1-  A groove in the music.

2- A contrasting chorus and verse – with a stable chorus and unstable verse (reverse this for an unusual effect).

3- Writing with a sense of the history of the genre you are writing in whether it is Blues, Hip, Hop or Jazz.

4- A texture of instruments and voices that fits the groove of the song.

5- Music is collaborative.

6- Instrumental solos can build of be scattered through a song for great emotion and can have a certain feel to them coloured by the song.

7- Writing songs means tapping into creativity through many means, from drawing on the subconscious, the feeling our piece of music gives to us (ie you can begin with the music and then add the words that fit that piece).

8- It’s important to search for the unpredictable rhyme.

9- Having a hook in a song makes it extremely memorable.

10- It is possible to write a song in just over an hour, but it might take more time for it to settle.

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Songtrailers posing hip hop style -taken by Giuliana Bonel

As for the new format of Song Trails, it’s a ripper, from a participant’s point of view you learn a lot more about song making than the original three-hour workshop.  You have a great chance to form connections with other artists, and you see much more of the song producing process if you have never witnessed this before.  We learnt concert protocol and added to our performance experience.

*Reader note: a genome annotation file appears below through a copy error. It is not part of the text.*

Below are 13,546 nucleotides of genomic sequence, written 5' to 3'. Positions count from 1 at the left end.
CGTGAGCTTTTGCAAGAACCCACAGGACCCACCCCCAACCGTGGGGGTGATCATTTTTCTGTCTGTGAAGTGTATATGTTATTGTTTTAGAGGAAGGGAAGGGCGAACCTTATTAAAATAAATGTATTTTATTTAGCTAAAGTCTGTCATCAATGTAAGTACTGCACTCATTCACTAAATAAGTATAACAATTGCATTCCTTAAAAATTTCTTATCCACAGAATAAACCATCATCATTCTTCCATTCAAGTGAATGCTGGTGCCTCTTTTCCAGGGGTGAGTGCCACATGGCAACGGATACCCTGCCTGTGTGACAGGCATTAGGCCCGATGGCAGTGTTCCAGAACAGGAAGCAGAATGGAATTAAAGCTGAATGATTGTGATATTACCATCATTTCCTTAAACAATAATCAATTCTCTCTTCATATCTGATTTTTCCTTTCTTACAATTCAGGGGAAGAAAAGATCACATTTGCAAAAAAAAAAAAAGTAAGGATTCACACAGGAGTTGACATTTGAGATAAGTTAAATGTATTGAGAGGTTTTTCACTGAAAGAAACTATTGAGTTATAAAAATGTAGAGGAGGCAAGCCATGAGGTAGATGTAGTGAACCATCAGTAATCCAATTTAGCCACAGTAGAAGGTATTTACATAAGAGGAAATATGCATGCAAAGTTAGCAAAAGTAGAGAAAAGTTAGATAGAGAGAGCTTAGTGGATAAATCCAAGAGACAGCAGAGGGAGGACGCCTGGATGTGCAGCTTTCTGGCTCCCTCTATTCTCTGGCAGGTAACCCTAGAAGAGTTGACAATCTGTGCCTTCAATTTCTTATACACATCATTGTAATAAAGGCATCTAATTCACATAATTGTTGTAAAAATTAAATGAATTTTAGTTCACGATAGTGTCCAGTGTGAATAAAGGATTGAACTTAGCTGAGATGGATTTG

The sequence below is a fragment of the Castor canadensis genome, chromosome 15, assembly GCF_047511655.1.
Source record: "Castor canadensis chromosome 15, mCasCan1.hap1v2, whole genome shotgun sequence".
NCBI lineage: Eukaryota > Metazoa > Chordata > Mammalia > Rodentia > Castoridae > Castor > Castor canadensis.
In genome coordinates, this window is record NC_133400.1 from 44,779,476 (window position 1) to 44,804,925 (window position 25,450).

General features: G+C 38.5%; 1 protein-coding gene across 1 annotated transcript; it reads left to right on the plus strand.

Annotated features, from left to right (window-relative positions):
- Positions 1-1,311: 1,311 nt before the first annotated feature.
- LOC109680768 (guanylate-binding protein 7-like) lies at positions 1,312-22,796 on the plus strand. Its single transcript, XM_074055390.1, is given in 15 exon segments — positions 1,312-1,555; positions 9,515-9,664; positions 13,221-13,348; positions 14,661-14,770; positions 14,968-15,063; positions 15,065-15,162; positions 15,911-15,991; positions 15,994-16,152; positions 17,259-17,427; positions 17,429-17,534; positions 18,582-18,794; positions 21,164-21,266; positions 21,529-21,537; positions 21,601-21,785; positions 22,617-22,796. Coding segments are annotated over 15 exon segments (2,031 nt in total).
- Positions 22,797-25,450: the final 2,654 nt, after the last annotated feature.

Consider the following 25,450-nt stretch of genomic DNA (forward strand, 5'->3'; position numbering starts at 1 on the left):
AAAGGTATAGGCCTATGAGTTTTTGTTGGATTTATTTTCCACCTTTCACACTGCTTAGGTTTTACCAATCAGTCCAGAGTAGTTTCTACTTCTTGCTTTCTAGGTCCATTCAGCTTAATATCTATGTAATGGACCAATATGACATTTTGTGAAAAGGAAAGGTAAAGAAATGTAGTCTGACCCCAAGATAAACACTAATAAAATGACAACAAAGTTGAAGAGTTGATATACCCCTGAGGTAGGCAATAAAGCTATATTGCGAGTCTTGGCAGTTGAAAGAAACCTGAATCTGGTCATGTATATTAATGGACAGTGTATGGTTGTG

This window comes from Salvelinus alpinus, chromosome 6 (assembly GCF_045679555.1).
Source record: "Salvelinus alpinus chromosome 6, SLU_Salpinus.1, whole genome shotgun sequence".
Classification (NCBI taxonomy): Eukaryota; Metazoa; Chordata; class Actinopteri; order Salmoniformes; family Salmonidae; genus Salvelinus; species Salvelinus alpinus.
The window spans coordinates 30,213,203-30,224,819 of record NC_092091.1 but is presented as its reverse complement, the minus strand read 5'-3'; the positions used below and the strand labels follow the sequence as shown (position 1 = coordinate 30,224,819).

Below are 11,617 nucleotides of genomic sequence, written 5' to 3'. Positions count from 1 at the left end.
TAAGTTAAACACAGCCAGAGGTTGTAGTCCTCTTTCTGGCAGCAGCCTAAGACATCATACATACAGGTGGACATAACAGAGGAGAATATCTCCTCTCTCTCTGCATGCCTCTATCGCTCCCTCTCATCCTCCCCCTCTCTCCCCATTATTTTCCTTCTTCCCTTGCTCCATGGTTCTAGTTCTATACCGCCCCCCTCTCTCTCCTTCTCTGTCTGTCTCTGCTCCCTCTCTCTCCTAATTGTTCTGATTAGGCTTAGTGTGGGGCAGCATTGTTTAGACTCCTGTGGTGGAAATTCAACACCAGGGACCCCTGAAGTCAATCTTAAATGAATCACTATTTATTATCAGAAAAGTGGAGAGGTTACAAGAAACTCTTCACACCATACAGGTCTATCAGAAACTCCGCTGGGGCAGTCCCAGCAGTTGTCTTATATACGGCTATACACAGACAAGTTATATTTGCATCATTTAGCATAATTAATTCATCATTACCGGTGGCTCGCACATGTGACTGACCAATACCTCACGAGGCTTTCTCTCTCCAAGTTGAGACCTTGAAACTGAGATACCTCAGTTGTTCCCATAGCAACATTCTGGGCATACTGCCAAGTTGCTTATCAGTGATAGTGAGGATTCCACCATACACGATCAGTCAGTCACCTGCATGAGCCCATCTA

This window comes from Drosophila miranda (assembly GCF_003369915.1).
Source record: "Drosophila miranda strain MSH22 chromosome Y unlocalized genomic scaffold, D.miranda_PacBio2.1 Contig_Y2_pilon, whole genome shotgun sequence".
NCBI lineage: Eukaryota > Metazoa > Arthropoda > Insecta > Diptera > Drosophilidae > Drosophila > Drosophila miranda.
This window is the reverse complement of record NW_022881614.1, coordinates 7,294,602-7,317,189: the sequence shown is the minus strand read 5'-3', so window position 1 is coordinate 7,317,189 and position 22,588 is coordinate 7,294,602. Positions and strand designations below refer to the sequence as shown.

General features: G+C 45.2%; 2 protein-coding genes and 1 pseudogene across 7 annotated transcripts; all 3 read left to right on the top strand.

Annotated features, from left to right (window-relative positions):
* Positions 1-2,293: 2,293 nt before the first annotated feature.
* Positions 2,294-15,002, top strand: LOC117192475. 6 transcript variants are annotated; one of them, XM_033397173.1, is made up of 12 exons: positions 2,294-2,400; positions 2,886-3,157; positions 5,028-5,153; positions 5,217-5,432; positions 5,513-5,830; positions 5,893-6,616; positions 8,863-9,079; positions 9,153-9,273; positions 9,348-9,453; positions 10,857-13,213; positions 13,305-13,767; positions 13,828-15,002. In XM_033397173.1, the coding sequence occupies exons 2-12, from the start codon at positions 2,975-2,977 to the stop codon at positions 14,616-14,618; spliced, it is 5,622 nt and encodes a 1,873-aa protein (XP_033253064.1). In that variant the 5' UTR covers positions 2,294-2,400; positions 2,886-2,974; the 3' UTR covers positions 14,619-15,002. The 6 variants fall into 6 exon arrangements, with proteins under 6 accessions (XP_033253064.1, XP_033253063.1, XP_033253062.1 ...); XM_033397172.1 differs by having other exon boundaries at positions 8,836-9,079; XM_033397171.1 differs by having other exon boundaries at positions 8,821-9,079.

The concert at the end of the three days featured local talent who had participated in the workshops extensively, with Peter and Morganics supporting on instruments and doing just a few of their own works.    The feedback I’ve received from people who headed to the Tully concert was that is was great quality.  They audience were amazed by the newly composed songs and impressed by the local artists – they also enjoyed what Morganics and Peter shared.  Especially Morganics rap/ode to Tully.

The three day workshop format is a ripper, the only challenge I can forsee is that if you have over twenty participants you’re going to need another tutor, to assist in mentoring the groups and recording songs.  Another singer, musician might come in handy throughout the weekend just to have another genre, person with different life experience there.  Although a lot of this can come from participants as well.   It really depends on who turns up to the workshop.